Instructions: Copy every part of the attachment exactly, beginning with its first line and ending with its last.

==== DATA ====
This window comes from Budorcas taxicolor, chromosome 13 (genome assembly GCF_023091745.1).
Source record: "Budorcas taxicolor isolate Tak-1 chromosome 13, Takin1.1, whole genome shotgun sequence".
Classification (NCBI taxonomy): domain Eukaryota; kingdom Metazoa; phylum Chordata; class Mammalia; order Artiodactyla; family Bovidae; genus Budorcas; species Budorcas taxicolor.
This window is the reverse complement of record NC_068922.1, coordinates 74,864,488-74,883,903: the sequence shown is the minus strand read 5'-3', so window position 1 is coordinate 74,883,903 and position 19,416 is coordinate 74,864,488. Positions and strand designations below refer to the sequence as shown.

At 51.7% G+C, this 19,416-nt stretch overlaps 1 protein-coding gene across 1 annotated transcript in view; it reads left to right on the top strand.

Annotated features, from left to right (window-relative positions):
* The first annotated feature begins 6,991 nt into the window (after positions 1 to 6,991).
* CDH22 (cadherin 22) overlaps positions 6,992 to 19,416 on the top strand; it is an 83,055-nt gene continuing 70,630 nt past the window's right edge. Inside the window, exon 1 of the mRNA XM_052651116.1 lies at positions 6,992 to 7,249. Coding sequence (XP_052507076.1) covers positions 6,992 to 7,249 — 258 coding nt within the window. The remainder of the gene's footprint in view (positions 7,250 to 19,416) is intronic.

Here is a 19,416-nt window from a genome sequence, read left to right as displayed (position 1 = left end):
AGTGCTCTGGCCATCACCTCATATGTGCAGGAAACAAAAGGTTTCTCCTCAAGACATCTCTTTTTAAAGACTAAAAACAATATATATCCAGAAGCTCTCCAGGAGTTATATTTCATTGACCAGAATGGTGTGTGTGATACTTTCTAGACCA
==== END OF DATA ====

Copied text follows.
This window comes from Budorcas taxicolor, chromosome 13 (genome assembly GCF_023091745.1).
Source record: "Budorcas taxicolor isolate Tak-1 chromosome 13, Takin1.1, whole genome shotgun sequence".
Classification (NCBI taxonomy): domain Eukaryota; kingdom Metazoa; phylum Chordata; class Mammalia; order Artiodactyla; family Bovidae; genus Budorcas; species Budorcas taxicolor.
This window is the reverse complement of record NC_068922.1, coordinates 74,864,488-74,883,903: the sequence shown is the minus strand read 5'-3', so window position 1 is coordinate 74,883,903 and position 19,416 is coordinate 74,864,488. Positions and strand designations below refer to the sequence as shown.

At 51.7% G+C, this 19,416-nt stretch overlaps 1 protein-coding gene across 1 annotated transcript in view; it reads left to right on the top strand.

Annotated features, from left to right (window-relative positions):
* The first annotated feature begins 6,991 nt into the window (after positions 1 to 6,991).
* CDH22 (cadherin 22) overlaps positions 6,992 to 19,416 on the top strand; it is an 83,055-nt gene continuing 70,630 nt past the window's right edge. Inside the window, exon 1 of the mRNA XM_052651116.1 lies at positions 6,992 to 7,249. Coding sequence (XP_052507076.1) covers positions 6,992 to 7,249 — 258 coding nt within the window. The remainder of the gene's footprint in view (positions 7,250 to 19,416) is intronic.

Here is a 19,416-nt window from a genome sequence, read left to right as displayed (position 1 = left end):
AGTGCTCTGGCCATCACCTCATATGTGCAGGAAACAAAAGGTTTCTCCTCAAGACATCTCTTTTTAAAGACTAAAAACAATATATATCCAGAAGCTCTCCAGGAGTTATATTTCATTGACCAGAATGGTGTGTGTGATACTTTCTAGACCA